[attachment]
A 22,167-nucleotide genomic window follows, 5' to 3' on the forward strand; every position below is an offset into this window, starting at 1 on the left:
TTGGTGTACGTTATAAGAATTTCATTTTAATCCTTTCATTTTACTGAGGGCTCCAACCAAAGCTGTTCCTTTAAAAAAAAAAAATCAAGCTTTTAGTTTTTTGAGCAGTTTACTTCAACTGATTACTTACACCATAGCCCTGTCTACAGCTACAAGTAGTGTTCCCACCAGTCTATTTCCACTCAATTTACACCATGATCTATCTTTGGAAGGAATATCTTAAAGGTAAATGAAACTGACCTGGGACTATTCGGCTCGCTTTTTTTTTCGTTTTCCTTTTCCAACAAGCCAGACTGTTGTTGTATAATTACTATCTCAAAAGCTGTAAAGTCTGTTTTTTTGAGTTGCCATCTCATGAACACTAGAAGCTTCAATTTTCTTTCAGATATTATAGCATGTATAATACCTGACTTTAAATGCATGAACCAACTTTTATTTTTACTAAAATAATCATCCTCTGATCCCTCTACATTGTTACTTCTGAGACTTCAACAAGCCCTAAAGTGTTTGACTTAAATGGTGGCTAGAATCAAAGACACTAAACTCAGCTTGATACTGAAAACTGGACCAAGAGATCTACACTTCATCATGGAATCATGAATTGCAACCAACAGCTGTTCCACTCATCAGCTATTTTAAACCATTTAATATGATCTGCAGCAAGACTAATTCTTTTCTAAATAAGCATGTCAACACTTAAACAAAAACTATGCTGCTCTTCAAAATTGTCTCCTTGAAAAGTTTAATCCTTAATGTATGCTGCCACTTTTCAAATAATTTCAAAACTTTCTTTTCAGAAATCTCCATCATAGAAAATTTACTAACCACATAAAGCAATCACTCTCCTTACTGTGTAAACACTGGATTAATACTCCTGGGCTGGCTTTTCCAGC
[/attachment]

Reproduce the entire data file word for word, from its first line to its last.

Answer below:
A 22,167-nucleotide genomic window follows, 5' to 3' on the forward strand; every position below is an offset into this window, starting at 1 on the left:
TTGGTGTACGTTATAAGAATTTCATTTTAATCCTTTCATTTTACTGAGGGCTCCAACCAAAGCTGTTCCTTTAAAAAAAAAAAATCAAGCTTTTAGTTTTTTGAGCAGTTTACTTCAACTGATTACTTACACCATAGCCCTGTCTACAGCTACAAGTAGTGTTCCCACCAGTCTATTTCCACTCAATTTACACCATGATCTATCTTTGGAAGGAATATCTTAAAGGTAAATGAAACTGACCTGGGACTATTCGGCTCGCTTTTTTTTTCGTTTTCCTTTTCCAACAAGCCAGACTGTTGTTGTATAATTACTATCTCAAAAGCTGTAAAGTCTGTTTTTTTGAGTTGCCATCTCATGAACACTAGAAGCTTCAATTTTCTTTCAGATATTATAGCATGTATAATACCTGACTTTAAATGCATGAACCAACTTTTATTTTTACTAAAATAATCATCCTCTGATCCCTCTACATTGTTACTTCTGAGACTTCAACAAGCCCTAAAGTGTTTGACTTAAATGGTGGCTAGAATCAAAGACACTAAACTCAGCTTGATACTGAAAACTGGACCAAGAGATCTACACTTCATCATGGAATCATGAATTGCAACCAACAGCTGTTCCACTCATCAGCTATTTTAAACCATTTAATATGATCTGCAGCAAGACTAATTCTTTTCTAAATAAGCATGTCAACACTTAAACAAAAACTATGCTGCTCTTCAAAATTGTCTCCTTGAAAAGTTTAATCCTTAATGTATGCTGCCACTTTTCAAATAATTTCAAAACTTTCTTTTCAGAAATCTCCATCATAGAAAATTTACTAACCACATAAAGCAATCACTCTCCTTACTGTGTAAACACTGGATTAATACTCCTGGGCTGGCTTTTCCAGC